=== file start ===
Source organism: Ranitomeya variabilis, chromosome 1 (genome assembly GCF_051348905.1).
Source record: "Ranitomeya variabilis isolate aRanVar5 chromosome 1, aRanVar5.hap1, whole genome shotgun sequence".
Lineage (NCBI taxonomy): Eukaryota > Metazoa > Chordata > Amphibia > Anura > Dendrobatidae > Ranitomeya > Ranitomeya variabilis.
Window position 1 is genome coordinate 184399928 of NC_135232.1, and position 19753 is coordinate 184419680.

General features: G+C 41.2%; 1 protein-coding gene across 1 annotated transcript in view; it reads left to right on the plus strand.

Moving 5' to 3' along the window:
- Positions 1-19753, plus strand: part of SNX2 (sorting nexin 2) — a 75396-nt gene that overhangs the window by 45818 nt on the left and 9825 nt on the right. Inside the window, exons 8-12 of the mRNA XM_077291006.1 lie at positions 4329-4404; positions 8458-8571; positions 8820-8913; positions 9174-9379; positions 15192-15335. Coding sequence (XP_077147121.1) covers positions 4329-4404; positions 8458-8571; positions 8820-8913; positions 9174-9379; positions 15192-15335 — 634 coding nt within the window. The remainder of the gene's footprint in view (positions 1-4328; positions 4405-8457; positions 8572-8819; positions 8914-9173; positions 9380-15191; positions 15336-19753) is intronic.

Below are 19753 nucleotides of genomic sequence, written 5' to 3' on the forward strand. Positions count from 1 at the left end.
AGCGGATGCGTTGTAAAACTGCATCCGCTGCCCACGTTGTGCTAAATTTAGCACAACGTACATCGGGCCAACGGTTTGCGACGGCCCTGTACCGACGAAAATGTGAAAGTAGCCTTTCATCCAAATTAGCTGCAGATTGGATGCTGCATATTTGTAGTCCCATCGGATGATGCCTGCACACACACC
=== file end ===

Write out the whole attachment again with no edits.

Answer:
Source organism: Ranitomeya variabilis, chromosome 1 (genome assembly GCF_051348905.1).
Source record: "Ranitomeya variabilis isolate aRanVar5 chromosome 1, aRanVar5.hap1, whole genome shotgun sequence".
Lineage (NCBI taxonomy): Eukaryota > Metazoa > Chordata > Amphibia > Anura > Dendrobatidae > Ranitomeya > Ranitomeya variabilis.
Window position 1 is genome coordinate 184399928 of NC_135232.1, and position 19753 is coordinate 184419680.

General features: G+C 41.2%; 1 protein-coding gene across 1 annotated transcript in view; it reads left to right on the plus strand.

Moving 5' to 3' along the window:
- Positions 1-19753, plus strand: part of SNX2 (sorting nexin 2) — a 75396-nt gene that overhangs the window by 45818 nt on the left and 9825 nt on the right. Inside the window, exons 8-12 of the mRNA XM_077291006.1 lie at positions 4329-4404; positions 8458-8571; positions 8820-8913; positions 9174-9379; positions 15192-15335. Coding sequence (XP_077147121.1) covers positions 4329-4404; positions 8458-8571; positions 8820-8913; positions 9174-9379; positions 15192-15335 — 634 coding nt within the window. The remainder of the gene's footprint in view (positions 1-4328; positions 4405-8457; positions 8572-8819; positions 8914-9173; positions 9380-15191; positions 15336-19753) is intronic.

Below are 19753 nucleotides of genomic sequence, written 5' to 3' on the forward strand. Positions count from 1 at the left end.
AGCGGATGCGTTGTAAAACTGCATCCGCTGCCCACGTTGTGCTAAATTTAGCACAACGTACATCGGGCCAACGGTTTGCGACGGCCCTGTACCGACGAAAATGTGAAAGTAGCCTTTCATCCAAATTAGCTGCAGATTGGATGCTGCATATTTGTAGTCCCATCGGATGATGCCTGCACACACACC